And as other commentards have alluded to, the test interval "depends". On stuff like servers, fixed PCs that no one can trip on the cables, etc, then when new* and at 3 year intervals is probably fine. For equipment subject to moving but benign environments like kettles, laptop power supplies, etc, then yearly makes sense. For stuff with a high risk of damage or more serious risk if they fail like frequently used extension leads, building site power tools, etc, then 3 months might be more appropriate. Also as already mentioned the inspection for damage or an incorrect fuse rating is critical!

                https://www.hse.gov.uk/pubns/priced/hsg107.pdf

                [*] I don't trust suppliers (more so if folk bring in their own or 2nd hand stuff) and you also then have a PAT database that doubles up as an asset register, etc.

        3. TKW

          Re: Not on the wall socket

          MOVs shorted, maybe?

    2. Andy3

      Re: Not on the wall socket

      I had a mains lead (from China that had ALL THREE wires connected wrong. I don't normally check mains leads, but this one looked particularly cheap & nasty, so I just did a quick ohmeter test and bingo. AND the error was in the IEC end, all moulded-up and inaccessible.

  2. Khaptain Silver badge
    Pint

    The user replied: "The same electrician who changed that plug rewired my house last week!"

    This comment made my day :-)

    Cheers to all it's Friday and oub time is a coming...

    1. Venerable and Fragrant Wind of Change
      Alert

      Re: The user replied: "The same electrician who changed that plug rewired my house last week!"

      I've a creeping suspicion that's who wired my house.

      Turning the radio on or off in the office room causes my desktop 'puter to wake from suspend! And it's not even plugged into the same power outlet! That is, if a wired keyboard is plugged in.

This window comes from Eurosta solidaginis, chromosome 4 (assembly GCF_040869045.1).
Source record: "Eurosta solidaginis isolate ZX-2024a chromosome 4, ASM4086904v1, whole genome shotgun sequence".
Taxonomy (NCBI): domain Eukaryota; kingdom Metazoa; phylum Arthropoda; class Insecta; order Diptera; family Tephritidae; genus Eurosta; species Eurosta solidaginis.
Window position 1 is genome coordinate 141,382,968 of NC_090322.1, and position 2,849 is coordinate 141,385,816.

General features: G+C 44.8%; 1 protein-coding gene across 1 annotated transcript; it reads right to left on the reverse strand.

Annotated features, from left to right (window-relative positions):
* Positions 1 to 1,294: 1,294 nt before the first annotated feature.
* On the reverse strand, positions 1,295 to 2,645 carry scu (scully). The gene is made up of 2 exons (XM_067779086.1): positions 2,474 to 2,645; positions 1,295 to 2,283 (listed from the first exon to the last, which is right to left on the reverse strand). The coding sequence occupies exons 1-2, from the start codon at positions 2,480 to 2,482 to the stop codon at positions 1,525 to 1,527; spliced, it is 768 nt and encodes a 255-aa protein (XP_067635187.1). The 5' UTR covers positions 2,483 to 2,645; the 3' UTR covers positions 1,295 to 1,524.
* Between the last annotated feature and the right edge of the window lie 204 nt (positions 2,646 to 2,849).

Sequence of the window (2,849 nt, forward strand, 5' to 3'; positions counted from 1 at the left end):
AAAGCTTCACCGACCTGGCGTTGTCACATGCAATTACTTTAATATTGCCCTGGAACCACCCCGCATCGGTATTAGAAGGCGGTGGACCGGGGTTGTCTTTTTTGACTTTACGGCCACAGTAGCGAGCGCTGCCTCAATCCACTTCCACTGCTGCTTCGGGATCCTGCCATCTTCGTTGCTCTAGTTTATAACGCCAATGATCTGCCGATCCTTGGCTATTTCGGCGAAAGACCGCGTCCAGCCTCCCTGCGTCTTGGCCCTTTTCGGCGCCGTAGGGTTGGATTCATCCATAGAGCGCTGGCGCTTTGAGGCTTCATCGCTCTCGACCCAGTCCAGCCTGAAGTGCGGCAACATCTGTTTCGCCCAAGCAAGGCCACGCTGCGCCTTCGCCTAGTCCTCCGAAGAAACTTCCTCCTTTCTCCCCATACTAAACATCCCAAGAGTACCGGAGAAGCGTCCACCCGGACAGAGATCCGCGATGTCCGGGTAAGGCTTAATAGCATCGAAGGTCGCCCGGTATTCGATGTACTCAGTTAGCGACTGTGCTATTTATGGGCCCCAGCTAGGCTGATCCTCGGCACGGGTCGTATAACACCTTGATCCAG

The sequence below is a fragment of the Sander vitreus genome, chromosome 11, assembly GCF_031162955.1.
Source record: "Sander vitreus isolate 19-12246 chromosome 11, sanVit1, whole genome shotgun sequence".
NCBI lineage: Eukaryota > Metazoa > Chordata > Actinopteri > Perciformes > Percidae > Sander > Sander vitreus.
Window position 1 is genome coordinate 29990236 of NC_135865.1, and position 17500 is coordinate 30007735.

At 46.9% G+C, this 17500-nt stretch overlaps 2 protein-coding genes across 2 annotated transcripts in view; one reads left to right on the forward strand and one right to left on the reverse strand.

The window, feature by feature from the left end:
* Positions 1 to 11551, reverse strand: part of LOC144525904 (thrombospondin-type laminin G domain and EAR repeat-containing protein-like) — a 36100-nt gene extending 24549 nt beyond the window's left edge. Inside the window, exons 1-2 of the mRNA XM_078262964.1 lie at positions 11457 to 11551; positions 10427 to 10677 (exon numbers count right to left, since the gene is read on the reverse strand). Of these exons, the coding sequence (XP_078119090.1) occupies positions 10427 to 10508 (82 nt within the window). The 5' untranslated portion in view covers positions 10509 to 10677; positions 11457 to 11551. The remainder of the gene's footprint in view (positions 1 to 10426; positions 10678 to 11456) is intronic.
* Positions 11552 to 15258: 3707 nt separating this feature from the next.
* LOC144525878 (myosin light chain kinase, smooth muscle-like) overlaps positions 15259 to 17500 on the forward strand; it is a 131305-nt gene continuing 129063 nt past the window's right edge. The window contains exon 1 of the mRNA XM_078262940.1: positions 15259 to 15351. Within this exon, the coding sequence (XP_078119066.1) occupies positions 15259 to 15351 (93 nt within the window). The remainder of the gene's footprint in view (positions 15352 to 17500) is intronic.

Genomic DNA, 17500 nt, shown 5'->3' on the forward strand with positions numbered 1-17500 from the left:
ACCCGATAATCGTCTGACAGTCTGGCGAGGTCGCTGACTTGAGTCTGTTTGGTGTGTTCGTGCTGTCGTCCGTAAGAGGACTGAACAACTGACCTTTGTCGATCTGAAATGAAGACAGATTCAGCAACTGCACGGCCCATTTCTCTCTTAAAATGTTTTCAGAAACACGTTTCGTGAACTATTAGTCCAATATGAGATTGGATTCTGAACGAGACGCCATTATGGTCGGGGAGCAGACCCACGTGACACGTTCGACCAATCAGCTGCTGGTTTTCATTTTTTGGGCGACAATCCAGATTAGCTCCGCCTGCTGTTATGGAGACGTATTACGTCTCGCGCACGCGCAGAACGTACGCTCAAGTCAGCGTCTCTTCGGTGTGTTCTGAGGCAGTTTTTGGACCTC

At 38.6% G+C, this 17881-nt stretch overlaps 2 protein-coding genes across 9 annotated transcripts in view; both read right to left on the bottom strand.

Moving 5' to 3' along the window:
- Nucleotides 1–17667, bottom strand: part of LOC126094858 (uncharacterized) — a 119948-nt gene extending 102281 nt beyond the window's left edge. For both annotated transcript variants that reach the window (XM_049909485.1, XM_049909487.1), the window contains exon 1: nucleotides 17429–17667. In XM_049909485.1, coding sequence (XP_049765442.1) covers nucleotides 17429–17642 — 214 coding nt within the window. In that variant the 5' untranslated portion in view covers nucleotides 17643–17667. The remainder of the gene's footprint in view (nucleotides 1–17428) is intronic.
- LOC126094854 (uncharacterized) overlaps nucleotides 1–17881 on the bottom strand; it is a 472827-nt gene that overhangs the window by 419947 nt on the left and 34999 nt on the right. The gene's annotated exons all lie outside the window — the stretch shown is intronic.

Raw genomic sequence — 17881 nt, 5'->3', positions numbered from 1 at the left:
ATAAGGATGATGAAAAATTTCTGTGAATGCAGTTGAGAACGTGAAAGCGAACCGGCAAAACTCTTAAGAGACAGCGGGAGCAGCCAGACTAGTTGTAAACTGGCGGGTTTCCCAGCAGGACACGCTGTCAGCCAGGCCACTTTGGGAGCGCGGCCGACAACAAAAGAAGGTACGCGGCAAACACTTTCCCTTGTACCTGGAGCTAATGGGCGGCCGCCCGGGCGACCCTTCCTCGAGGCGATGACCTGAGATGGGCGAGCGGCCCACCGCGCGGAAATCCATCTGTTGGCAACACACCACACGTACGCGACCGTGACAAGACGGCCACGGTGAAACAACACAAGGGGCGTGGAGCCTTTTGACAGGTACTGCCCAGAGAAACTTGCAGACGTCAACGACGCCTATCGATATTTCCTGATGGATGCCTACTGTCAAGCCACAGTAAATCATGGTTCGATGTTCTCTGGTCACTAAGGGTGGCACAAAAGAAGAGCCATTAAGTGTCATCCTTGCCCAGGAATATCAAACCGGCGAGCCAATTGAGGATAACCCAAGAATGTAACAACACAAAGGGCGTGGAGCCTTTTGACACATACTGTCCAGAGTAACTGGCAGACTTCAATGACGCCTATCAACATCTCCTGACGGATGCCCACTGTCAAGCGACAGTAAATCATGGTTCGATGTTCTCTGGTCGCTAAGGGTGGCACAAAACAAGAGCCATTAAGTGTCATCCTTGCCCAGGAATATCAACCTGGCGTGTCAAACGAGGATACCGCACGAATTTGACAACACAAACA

1. phuzz Silver badge

        Re: The user replied: "The same electrician who changed that plug rewired my house last week!"

        My work computer is plugged into a 4-gang extension lead, which is plugged into another extension, which is plugged into another extension, which is finally plugged into the wall. (Why didn't the builders of this Regency town house, two hundred years ago, bother to put in extra sockets eh?)

        When the large laser printer next to me (also at the end of the chain), fires up to print something, it causes one of my monitors to click off and back on again.

        I'm sure its fine...

        1. Stoneshop Silver badge

          Re: The user replied: "The same electrician who changed that plug rewired my house last week!"

          (Why didn't the builders of this Regency town house, two hundred years ago, bother to put in extra sockets eh?)

          There's a house for sale that should suit you.

          1. Anonymous South African Coward Silver badge

            Re: The user replied: "The same electrician who changed that plug rewired my house last week!"

            Aw snap

        2. JetSetJim Silver badge
          Flame

          Re: The user replied: "The same electrician who changed that plug rewired my house last week!"

          Victorian ones are no better. Currently my electrician is cursing every time he takes a faceplate off a light switch - no earth cabling to the switches, despite reasonably modern spotlights in all the ceilings. Turns out they only earthed the spotlights, and couldn't be arsed with the switches, so now I've got channels in all the walls, floorboards up aplenty, and a large bill to deal with.

        3. ITMA

          Re: The user replied: "The same electrician who changed that plug rewired my house last week!"

          I know a place with several physics PhDs who do this all the time. Meanwhile, into these "daisy chains" of extension blocks they have plugged multiple "plug top" SMTP mains adaptors. I don't think despite their "brains the size of planets" they have any concept of SMTP "in-rush currents"... Hmmmm

          Also, I'll often see them set up some bit of kit in one corner of several special "tables" (I won't say what type as that gives too much away). No particular reason WHY that corner, that's just where they have decided to put it. Usually as far as possible from the nearest power outlets or any associated equipment (PCs etc) which may need to be connected.